Imaginist Le Boeuf Brothers & Jack Quartet
- 1Prologue (feat. Ben Wendel)04:02
- 2Alkaline (feat. Ben Wendel & Justin Brown)07:30
- 3Pretenders (feat. Ben Wendel)07:17
- 4A Dream: No. 1. Introduction04:10
- 5A Dream: No. 2. Grave Mound (feat. Ben Wendel)03:39
- 6A Dream: No. 3. An Artist02:10
- 7A Dream: No. 4. Here Lies04:21
- 8A Dream: No. 5. He Began to Cry02:11
- 9A Dream: No. 6. At Long Last01:38
- 10Exquisite Corpse: No. 1. Foreshadow03:46
- 11Exquisite Corpse: No. 2. Flashback04:05
Info for Imaginist
The Le Boeuf Brothers' most recent project, 'imaginist', is a collaboration with JACK Quartet, one of New York’s premier string quartets devoted to contemporary classical music. The album features a collection of longtime collaborators including tenor saxophonist Ben Wendel, bassists Ben Street and Martin Nevin, and drummers Justin Brown and Peter Kronreif.
Imaginist is structured to unfold like a book – complete with a prologue and epilogue. The term 'imaginist' refers to the early 20th century Russian poetry movement characterized by sequences of arresting images and long chains of metaphors.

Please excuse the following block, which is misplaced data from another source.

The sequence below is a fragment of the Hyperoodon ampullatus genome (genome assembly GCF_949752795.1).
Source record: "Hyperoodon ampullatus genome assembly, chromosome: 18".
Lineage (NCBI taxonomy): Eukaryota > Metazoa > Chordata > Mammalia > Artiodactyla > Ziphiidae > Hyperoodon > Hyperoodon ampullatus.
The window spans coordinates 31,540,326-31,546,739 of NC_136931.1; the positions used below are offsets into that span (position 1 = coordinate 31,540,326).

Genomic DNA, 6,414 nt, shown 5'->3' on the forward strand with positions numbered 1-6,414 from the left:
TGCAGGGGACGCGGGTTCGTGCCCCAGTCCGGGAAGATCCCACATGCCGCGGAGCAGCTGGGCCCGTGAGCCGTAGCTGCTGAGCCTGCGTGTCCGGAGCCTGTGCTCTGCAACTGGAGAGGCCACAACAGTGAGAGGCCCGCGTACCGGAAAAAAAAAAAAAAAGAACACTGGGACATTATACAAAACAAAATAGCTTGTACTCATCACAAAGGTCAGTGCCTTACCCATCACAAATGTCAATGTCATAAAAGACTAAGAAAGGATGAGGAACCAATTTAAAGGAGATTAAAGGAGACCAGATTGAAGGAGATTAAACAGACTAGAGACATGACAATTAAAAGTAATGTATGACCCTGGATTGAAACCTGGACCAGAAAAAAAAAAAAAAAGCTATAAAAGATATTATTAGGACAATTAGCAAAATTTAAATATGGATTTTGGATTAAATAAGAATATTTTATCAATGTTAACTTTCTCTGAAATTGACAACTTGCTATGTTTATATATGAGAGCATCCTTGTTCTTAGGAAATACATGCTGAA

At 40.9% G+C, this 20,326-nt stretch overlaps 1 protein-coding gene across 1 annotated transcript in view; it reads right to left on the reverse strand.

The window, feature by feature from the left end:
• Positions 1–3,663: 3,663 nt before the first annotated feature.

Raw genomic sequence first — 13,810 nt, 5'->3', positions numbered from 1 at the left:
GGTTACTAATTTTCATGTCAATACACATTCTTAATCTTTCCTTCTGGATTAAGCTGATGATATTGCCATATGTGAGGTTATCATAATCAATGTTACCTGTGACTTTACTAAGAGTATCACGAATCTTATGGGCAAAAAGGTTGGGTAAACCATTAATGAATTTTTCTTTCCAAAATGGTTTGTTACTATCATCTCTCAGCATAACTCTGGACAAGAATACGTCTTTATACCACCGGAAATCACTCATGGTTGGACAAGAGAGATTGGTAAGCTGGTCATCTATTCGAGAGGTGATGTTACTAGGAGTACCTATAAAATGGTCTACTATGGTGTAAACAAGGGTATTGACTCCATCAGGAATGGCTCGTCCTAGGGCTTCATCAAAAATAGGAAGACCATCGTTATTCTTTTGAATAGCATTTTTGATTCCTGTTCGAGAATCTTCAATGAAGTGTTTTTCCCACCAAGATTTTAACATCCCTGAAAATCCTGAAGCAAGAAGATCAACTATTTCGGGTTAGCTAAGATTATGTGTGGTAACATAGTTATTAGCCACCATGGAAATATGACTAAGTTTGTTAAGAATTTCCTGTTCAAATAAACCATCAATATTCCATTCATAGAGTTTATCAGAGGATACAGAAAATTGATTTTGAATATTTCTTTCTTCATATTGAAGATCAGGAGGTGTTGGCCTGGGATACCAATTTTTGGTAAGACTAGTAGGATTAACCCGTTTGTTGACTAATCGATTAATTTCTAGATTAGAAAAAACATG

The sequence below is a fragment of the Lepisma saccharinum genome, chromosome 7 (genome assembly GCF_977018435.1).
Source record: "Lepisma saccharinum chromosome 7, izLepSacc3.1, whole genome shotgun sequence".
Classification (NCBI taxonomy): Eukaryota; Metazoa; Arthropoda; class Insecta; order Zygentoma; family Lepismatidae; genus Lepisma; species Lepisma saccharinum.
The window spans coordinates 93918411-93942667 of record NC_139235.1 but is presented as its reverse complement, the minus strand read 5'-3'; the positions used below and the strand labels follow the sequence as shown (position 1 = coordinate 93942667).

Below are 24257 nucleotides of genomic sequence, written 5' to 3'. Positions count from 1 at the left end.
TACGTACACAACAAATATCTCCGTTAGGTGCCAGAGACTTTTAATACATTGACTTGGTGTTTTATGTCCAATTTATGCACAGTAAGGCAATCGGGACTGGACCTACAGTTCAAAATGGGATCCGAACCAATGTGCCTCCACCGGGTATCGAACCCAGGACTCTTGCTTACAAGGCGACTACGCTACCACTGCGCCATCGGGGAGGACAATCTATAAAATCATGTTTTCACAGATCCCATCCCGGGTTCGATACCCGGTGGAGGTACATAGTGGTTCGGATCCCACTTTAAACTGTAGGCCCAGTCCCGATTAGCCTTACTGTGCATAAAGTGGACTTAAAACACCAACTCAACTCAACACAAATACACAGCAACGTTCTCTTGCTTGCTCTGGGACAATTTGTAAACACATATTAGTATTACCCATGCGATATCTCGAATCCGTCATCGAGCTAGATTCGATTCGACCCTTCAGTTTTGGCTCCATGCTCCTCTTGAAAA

“imaginist” is a concept album collaboration between genre bending jazz artists, the Le Boeuf Brothers, and the virtuoso contemporary music string quartet, the JACK Quartet. The album’s centerpiece is a narrated setting of the Franz Kafka masterpiece short story, “A Dream,” here narrated by Paul Whitworth. The score deftly integrates three seemingly disparate elements: the jazz quintet led by the Le Boeuf Brothers, a string quartet, and narration. The opening movement, “Josef K,” weaves a canonic theme through the ensembles, before Whitworth sets the scene. Throughout the internal movements, weighty themes, evocative of Kafka’s Central European heritage, fluidly transition into open improvised textures, often featuring the agile alto sax playing of Remy Le Boeuf. Subtle word painting colors the quixotic story, and string heavy sections highlight the JACK’s well coordinated palette of extended timbres. The Kafka setting is bookended on either side by instrumental pieces that establish the album’s symmetrical structure. The “Prologue” begins with a halo of harmonics functioning as a drone, and played by JACK as Ben Wendel’s tenor saxophone wails plaintive figures, vaguely evocative of an Armenian duduk. “Alkaline” takes its name from the phenomenon of an aqueous solutions’ ability to neutralize an acid. Extending this paradigm to social systems and the struggle for racial justice, Pascal Le Boeuf uses musical tools in his composition to ask, “what is the tipping point at which a system is no longer able to restore its own balance?” “Pretenders” opens with a multi-voiced texture centered around an aspirational, ascending line that evolves into a open improvised section featuring trading solos between Remy Le Boeuf’s alto sax and Wendel before a snaking piano solo. The Exquisite Corpse series features a technique wherein subsets of the ensemble record guided improvisations independently, and the final musical composition is assembled by the composer in post-production. “Exquisite Corpse: Foreshadow” paints a resigned scene, with poignant microtonal material in the strings over a drone and scattered, disembodied figurations in the percussion. “Exquisite Corpse: Flashback” returns to the driving character of “Alkaline” while also recalling the string texture of “Prologue.” A hopeful harmonic progression eventually emerges before the ethereal strings float away into the atmosphere. The “Epilogue” is a fitting coda, hearkening back to the multi-voiced texture of “Pretenders,” as the saxophone plays soaring lines over the quartet’s lush voice leading.